by May 8, 2004 0 comments

Wireless USB is exactly what it sounds-a logical extension of the popular interface standard from the wired world to the wireless. It would be unnecessary to explain the motivation behind such a change-everything else being the same, what would you rather have: A wireless device and the freedom that comes with it or a wired one that limits you to a certain area? Well, if you want wires, then you are in minority!

Intel is at the forefront of the group that is working on the WUSB (Wireless USB) specification. The group also includes Agere Systems, Hewlett-Packard, Microsoft, NEC, Philips Semiconductors and Samsung Electronics. Intel (along with the other members of the WUSB group) has decided to break away from the work being done under the IEEE umbrella because of little progress on the specification since last year. 

WUSB is based on the UWB (Ultra WideBand) efforts of MBOA (MultiBand OFDM Alliance) of which Intel is an integral part. It is designed to function similar to (wired) USB. A typical WUSB setup (called a WUSB cluster) would consist of a host (for example, a computer) with one or more devices attached to it. The host is responsible for controlling communication with the devices attached to it, and allotting them timeslots for data transfer. A host can have a maximum of 127 devices attached to it. Also, supported is limited host capabilities for devices, such as USB On-The-Go that enables devices to act as hosts for other devices under certain conditions. Essentially, this eliminates the need of a central authority (host) to mediate between your devices and allows, say, your digital camera (device) to bypass your computer (host) and print directly to your printer (device). It also means that devices within a cluster can access data outside the cluster by acting as limited hosts for devices they wish to connect to. The exact details of the number of clusters that can co-exist in an area are yet to be worked out.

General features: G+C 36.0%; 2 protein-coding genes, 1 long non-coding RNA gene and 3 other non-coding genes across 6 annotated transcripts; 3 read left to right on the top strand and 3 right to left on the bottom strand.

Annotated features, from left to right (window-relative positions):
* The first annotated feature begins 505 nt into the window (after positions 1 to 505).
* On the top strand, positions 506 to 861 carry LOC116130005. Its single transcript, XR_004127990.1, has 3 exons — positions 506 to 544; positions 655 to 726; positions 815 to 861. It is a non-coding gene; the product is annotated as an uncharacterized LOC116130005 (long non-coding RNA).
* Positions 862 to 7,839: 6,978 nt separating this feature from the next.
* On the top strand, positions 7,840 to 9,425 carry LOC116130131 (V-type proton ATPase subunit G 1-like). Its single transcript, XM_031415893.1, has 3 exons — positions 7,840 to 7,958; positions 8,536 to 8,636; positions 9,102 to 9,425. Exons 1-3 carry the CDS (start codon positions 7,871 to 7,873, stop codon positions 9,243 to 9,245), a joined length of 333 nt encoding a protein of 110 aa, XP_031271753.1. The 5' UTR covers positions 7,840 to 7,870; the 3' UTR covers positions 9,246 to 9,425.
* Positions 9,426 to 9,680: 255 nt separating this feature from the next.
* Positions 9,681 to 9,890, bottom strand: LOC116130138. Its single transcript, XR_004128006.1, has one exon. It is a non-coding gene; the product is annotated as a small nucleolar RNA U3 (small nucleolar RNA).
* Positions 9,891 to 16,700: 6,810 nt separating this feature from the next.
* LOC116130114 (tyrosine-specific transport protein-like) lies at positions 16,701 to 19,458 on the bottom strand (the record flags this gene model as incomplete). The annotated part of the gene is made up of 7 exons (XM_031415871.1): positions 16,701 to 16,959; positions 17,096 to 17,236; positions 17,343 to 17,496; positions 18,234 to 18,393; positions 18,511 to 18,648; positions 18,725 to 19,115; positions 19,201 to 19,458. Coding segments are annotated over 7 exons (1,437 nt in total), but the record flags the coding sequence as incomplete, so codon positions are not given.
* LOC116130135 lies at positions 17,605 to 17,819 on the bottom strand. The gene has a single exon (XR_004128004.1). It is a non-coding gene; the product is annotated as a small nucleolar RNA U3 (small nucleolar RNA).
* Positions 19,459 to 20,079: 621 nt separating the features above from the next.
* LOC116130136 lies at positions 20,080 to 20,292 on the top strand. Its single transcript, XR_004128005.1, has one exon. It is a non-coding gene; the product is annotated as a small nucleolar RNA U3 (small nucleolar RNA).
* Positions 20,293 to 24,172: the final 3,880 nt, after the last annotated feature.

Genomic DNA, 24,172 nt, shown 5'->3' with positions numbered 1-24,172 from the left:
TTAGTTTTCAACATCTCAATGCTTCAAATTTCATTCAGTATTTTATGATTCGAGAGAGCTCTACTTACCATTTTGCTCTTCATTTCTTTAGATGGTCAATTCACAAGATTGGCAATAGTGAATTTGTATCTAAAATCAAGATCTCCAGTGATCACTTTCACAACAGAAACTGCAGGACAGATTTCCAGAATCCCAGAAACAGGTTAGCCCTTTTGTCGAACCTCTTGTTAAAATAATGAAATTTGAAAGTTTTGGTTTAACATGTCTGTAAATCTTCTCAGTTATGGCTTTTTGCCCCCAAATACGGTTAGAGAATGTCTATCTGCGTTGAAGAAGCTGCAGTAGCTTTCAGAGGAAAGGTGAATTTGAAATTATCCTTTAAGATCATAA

The initial goal is to provide WUSB devices throughput that’s as fast as the (wired) USB 2.0 specification, ie, devices capable of speeds up to 480 Mbps, up to a distance of 10 meters. This top speed would go down as the distance increases. This makes WUSB ideal for applications that require transfer of huge amounts of data without the wire. WUSB hosts streaming HDTV to multiple devices within a small area is not ruled out either, especially , with the aim to improve the top speeds to 1 Gbps. This sort of application could result in most PC connected devices to switch to WUSB from whatever their current interfaces are. 

WUSB is designed to be backward compatible with (wired) USB 2.0. Many are seeing WUSB as a rival to Bluetooth. But, it remains to be seen how valid that comparison is. There’s definitely no comparing their speed-to say that USB is way ahead would be an understatement. But, for WUSB to find its way into devices such as mobile phones and remote controls, aka Bluetooth, it would need to be cost effective as well as light on power consumption. The targeted power consumption of initial WUSB devices is around 300 mW, with a goal to push it down to 100 mW, which is nowhere near as efficient as the Bluetooth devices available, even with the lower of the two targets. 

Direct Hit!
Applies to: Desktop PC users
USP: Extension of the most popular standard

In the wired world, ownership of devices is hardly an issue-a mouse belongs to the computer it is connected to. But, what happens when a WUSB mouse has 25 computers within its range? Special provisions have been made to ensure that the device is connected to only the computer (host) you want it to. Efforts are underway to ensure that this process is as easy for the user as possible-plug and play without the plug!

Work on the first WUSB specification is expected to complete by the end of this year with WUSB-based products coming out sometime next year. Initial products may include add-on cards that could be plugged into existing computers to make them WUSB enabled, with the future clearly being motherboards with embedded WUSB support.

One for the future it seems, but again, a year is a long time as far as technology is concerned.

Kunal Dua

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